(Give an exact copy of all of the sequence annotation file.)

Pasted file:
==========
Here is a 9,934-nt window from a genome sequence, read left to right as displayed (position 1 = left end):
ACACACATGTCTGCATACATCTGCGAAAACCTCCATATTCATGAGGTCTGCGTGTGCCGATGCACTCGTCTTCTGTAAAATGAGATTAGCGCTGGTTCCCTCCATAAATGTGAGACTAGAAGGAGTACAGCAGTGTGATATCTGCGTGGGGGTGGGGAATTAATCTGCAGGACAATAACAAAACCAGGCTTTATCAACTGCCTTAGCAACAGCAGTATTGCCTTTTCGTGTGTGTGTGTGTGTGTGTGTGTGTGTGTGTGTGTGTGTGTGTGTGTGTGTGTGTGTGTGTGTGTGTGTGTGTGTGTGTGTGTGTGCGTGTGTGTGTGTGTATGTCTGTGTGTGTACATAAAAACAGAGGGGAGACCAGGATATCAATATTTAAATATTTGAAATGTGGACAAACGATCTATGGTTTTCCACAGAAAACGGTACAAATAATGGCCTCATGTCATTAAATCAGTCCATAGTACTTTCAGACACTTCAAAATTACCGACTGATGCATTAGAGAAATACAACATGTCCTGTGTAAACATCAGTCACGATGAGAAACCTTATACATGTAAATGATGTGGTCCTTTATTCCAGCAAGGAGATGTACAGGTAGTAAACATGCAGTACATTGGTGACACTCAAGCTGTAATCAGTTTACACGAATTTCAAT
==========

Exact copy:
Here is a 9,934-nt window from a genome sequence, read left to right as displayed (position 1 = left end):
ACACACATGTCTGCATACATCTGCGAAAACCTCCATATTCATGAGGTCTGCGTGTGCCGATGCACTCGTCTTCTGTAAAATGAGATTAGCGCTGGTTCCCTCCATAAATGTGAGACTAGAAGGAGTACAGCAGTGTGATATCTGCGTGGGGGTGGGGAATTAATCTGCAGGACAATAACAAAACCAGGCTTTATCAACTGCCTTAGCAACAGCAGTATTGCCTTTTCGTGTGTGTGTGTGTGTGTGTGTGTGTGTGTGTGTGTGTGTGTGTGTGTGTGTGTGTGTGTGTGTGTGTGTGTGTGTGTGTGTGTGTGCGTGTGTGTGTGTGTATGTCTGTGTGTGTACATAAAAACAGAGGGGAGACCAGGATATCAATATTTAAATATTTGAAATGTGGACAAACGATCTATGGTTTTCCACAGAAAACGGTACAAATAATGGCCTCATGTCATTAAATCAGTCCATAGTACTTTCAGACACTTCAAAATTACCGACTGATGCATTAGAGAAATACAACATGTCCTGTGTAAACATCAGTCACGATGAGAAACCTTATACATGTAAATGATGTGGTCCTTTATTCCAGCAAGGAGATGTACAGGTAGTAAACATGCAGTACATTGGTGACACTCAAGCTGTAATCAGTTTACACGAATTTCAAT